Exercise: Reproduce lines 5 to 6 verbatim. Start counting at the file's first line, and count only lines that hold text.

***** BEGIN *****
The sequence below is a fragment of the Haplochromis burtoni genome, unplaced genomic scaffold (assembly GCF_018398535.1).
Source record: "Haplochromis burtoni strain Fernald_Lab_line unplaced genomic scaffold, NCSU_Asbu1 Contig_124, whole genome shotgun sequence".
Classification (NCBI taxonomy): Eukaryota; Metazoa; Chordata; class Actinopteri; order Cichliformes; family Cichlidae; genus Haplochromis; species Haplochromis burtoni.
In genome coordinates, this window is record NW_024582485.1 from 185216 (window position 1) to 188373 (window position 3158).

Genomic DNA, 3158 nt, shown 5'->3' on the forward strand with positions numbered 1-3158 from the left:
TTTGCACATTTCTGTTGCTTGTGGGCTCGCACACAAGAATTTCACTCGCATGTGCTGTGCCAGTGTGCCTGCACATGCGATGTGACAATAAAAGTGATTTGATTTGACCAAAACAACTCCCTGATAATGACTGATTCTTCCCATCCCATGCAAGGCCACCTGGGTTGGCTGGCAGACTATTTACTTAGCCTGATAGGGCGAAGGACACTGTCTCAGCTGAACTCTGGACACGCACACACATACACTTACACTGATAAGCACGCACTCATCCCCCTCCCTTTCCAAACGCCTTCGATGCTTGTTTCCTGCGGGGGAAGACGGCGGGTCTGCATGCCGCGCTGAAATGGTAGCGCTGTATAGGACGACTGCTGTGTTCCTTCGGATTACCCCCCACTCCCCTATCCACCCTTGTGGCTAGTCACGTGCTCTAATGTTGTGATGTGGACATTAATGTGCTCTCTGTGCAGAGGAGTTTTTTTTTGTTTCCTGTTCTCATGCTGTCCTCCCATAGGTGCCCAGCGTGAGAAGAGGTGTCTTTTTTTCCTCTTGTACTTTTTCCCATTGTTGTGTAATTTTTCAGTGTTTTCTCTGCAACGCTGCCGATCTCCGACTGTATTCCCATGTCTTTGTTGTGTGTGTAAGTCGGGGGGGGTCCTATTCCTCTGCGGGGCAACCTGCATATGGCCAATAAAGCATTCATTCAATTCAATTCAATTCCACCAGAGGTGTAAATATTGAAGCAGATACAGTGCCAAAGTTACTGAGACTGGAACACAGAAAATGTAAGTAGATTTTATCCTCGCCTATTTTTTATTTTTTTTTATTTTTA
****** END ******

Genomic DNA, 3158 nt, shown 5'->3' on the forward strand with positions numbered 1-3158 from the left:
TTTGCACATTTCTGTTGCTTGTGGGCTCGCACACAAGAATTTCACTCGCATGTGCTGTGCCAGTGTGCCTGCACATGCGATGTGACAATAAAAGTGATTTGATTTGACCAAAACAACTCCCTGATAATGACTGATTCTTCCCATCCCATGCAAGGCCACCTGGGTTGGCTGGCAGACTATTTACTTAGCCTGATAGGGCGAAGGACACTGTCTCAGCTGAACTCTGGACACGCACACACATACACTTACACTGATAAGCACGCACTCATCCCCCTCCCTTTCCAAACGCCTTCGATGCTTGTTTCCTGCGGGGGAAGACGGCGGGTCTGCATGCCGCGCTGAAATGGTAGCGCTGTATAGGACGACTGCTGTGTTCCTTCGGATTACCCCCCACTCCCCTATCCACCCTTGTGGCTAGTCACGTGCTCTAATGTTGTGATGTGGACATTAATGTGCTCTCTGTGCAGAGGAGTTTTTTTTTGTTTCCTGTTCTCATGCTGTCCTCCCATAGGTGCCCAGCGTGAGAAGAGGTGTCTTTTTTTCCTCTTGTACTTTTTCCCATTGTTGTGTAATTTTTCAGTGTTTTCTCTGCAACGCTGCCGATCTCCGACTGTATTCCCATGTCTTTGTTGTGTGTGTAAGTCGGGGGGGGTCCTATTCCTCTGCGGGGCAACCTGCATATGGCCAATAAAGCATTCATTCAATTCAATTCAATTCCACCAGAGGTGTAAATATTGAAGCAGATACAGTGCCAAAGTTACTGAGACTGGAACACAGAAAATGTAAGTAGATTTTATCCTCGCCTATTTTTTATTTTTTTTTATTTTTA